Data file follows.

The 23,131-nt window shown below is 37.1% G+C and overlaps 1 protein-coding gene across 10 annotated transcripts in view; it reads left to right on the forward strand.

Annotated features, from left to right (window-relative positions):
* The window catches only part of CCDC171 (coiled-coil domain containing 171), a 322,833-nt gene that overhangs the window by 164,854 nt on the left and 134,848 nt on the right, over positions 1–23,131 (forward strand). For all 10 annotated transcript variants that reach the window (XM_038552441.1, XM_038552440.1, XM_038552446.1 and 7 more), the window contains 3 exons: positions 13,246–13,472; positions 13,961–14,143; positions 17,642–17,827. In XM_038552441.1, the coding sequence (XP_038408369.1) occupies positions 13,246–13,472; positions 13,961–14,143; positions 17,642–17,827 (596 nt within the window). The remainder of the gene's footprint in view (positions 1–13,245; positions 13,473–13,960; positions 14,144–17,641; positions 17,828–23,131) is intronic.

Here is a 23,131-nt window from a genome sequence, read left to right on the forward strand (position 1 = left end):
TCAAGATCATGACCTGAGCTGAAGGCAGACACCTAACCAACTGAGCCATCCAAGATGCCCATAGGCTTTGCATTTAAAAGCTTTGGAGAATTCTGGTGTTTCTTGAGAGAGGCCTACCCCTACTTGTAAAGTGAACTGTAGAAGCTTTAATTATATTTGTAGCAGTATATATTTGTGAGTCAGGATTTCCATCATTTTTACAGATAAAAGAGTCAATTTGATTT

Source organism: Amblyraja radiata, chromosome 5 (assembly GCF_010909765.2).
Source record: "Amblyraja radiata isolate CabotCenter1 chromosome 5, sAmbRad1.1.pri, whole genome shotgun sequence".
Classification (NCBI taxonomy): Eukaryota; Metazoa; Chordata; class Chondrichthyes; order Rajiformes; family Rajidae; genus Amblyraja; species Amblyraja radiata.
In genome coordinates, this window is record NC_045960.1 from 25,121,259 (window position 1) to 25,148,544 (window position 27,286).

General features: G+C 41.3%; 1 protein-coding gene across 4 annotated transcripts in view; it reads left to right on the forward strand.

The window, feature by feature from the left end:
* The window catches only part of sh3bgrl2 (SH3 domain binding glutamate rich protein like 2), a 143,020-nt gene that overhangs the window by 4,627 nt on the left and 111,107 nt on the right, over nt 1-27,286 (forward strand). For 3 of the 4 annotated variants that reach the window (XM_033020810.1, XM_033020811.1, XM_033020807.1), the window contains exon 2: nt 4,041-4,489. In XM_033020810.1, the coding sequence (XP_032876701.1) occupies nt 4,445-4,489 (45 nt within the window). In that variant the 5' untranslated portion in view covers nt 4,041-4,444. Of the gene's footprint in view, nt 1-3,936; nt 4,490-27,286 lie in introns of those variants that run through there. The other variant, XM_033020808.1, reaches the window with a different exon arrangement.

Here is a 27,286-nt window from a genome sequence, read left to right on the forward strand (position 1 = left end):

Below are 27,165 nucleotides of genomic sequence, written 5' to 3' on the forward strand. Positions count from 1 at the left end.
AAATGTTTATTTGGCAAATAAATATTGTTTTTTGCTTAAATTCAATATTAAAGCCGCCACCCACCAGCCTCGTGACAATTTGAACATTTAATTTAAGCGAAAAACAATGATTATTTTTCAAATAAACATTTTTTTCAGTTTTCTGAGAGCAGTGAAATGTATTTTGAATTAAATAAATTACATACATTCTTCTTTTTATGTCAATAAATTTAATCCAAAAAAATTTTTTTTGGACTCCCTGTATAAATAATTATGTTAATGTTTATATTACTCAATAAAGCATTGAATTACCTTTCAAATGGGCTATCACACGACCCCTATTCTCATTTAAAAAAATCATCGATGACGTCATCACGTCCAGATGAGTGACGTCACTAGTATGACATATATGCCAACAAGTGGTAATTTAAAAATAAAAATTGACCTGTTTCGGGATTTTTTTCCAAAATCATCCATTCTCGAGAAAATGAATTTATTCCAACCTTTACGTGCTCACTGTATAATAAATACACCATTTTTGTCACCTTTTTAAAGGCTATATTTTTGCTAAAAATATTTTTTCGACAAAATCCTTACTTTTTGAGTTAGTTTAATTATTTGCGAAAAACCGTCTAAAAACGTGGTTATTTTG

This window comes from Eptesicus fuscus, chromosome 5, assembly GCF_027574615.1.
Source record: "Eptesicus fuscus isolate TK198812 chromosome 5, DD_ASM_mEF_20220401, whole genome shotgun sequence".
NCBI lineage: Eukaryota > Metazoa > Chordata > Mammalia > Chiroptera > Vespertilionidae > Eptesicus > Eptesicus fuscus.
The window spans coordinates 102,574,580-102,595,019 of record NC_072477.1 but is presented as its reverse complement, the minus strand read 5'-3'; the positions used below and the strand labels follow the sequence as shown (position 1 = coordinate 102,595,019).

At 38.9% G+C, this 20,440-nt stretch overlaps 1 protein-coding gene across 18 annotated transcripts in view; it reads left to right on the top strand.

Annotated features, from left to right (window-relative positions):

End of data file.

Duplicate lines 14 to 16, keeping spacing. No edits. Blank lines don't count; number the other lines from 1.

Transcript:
Below are 27,165 nucleotides of genomic sequence, written 5' to 3' on the forward strand. Positions count from 1 at the left end.
AAATGTTTATTTGGCAAATAAATATTGTTTTTTGCTTAAATTCAATATTAAAGCCGCCACCCACCAGCCTCGTGACAATTTGAACATTTAATTTAAGCGAAAAACAATGATTATTTTTCAAATAAACATTTTTTTCAGTTTTCTGAGAGCAGTGAAATGTATTTTGAATTAAATAAATTACATACATTCTTCTTTTTATGTCAATAAATTTAATCCAAAAAAATTTTTTTTGGACTCCCTGTATAAATAATTATGTTAATGTTTATATTACTCAATAAAGCATTGAATTACCTTTCAAATGGGCTATCACACGACCCCTATTCTCATTTAAAAAAATCATCGATGACGTCATCACGTCCAGATGAGTGACGTCACTAGTATGACATATATGCCAACAAGTGGTAATTTAAAAATAAAAATTGACCTGTTTCGGGATTTTTTTCCAAAATCATCCATTCTCGAGAAAATGAATTTATTCCAACCTTTACGTGCTCACTGTATAATAAATACACCATTTTTGTCACCTTTTTAAAGGCTATATTTTTGCTAAAAATATTTTTTCGACAAAATCCTTACTTTTTGAGTTAGTTTAATTATTTGCGAAAAACCGTCTAAAAACGTGGTTATTTTG

This window comes from Eptesicus fuscus, chromosome 5, assembly GCF_027574615.1.